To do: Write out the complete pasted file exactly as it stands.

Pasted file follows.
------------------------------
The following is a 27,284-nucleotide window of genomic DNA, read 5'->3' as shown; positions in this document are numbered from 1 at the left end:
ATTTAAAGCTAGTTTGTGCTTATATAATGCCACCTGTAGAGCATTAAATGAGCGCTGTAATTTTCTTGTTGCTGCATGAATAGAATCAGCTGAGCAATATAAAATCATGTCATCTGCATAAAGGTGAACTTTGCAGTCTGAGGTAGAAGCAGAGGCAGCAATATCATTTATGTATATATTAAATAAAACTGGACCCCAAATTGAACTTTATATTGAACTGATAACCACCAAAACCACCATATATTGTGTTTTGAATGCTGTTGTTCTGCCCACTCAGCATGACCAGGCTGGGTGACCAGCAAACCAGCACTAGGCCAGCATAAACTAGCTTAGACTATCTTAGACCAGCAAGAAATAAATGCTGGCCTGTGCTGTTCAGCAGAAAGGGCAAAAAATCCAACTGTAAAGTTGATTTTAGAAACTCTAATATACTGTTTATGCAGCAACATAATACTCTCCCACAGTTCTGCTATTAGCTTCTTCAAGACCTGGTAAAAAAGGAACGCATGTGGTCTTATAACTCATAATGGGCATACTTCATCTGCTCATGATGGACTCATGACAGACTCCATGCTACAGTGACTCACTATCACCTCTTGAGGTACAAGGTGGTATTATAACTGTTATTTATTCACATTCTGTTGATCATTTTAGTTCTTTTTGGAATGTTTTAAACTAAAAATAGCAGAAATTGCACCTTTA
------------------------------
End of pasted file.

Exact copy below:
The following is a 27,284-nucleotide window of genomic DNA, read 5'->3' as shown; positions in this document are numbered from 1 at the left end:
ATTTAAAGCTAGTTTGTGCTTATATAATGCCACCTGTAGAGCATTAAATGAGCGCTGTAATTTTCTTGTTGCTGCATGAATAGAATCAGCTGAGCAATATAAAATCATGTCATCTGCATAAAGGTGAACTTTGCAGTCTGAGGTAGAAGCAGAGGCAGCAATATCATTTATGTATATATTAAATAAAACTGGACCCCAAATTGAACTTTATATTGAACTGATAACCACCAAAACCACCATATATTGTGTTTTGAATGCTGTTGTTCTGCCCACTCAGCATGACCAGGCTGGGTGACCAGCAAACCAGCACTAGGCCAGCATAAACTAGCTTAGACTATCTTAGACCAGCAAGAAATAAATGCTGGCCTGTGCTGTTCAGCAGAAAGGGCAAAAAATCCAACTGTAAAGTTGATTTTAGAAACTCTAATATACTGTTTATGCAGCAACATAATACTCTCCCACAGTTCTGCTATTAGCTTCTTCAAGACCTGGTAAAAAAGGAACGCATGTGGTCTTATAACTCATAATGGGCATACTTCATCTGCTCATGATGGACTCATGACAGACTCCATGCTACAGTGACTCACTATCACCTCTTGAGGTACAAGGTGGTATTATAACTGTTATTTATTCACATTCTGTTGATCATTTTAGTTCTTTTTGGAATGTTTTAAACTAAAAATAGCAGAAATTGCACCTTTA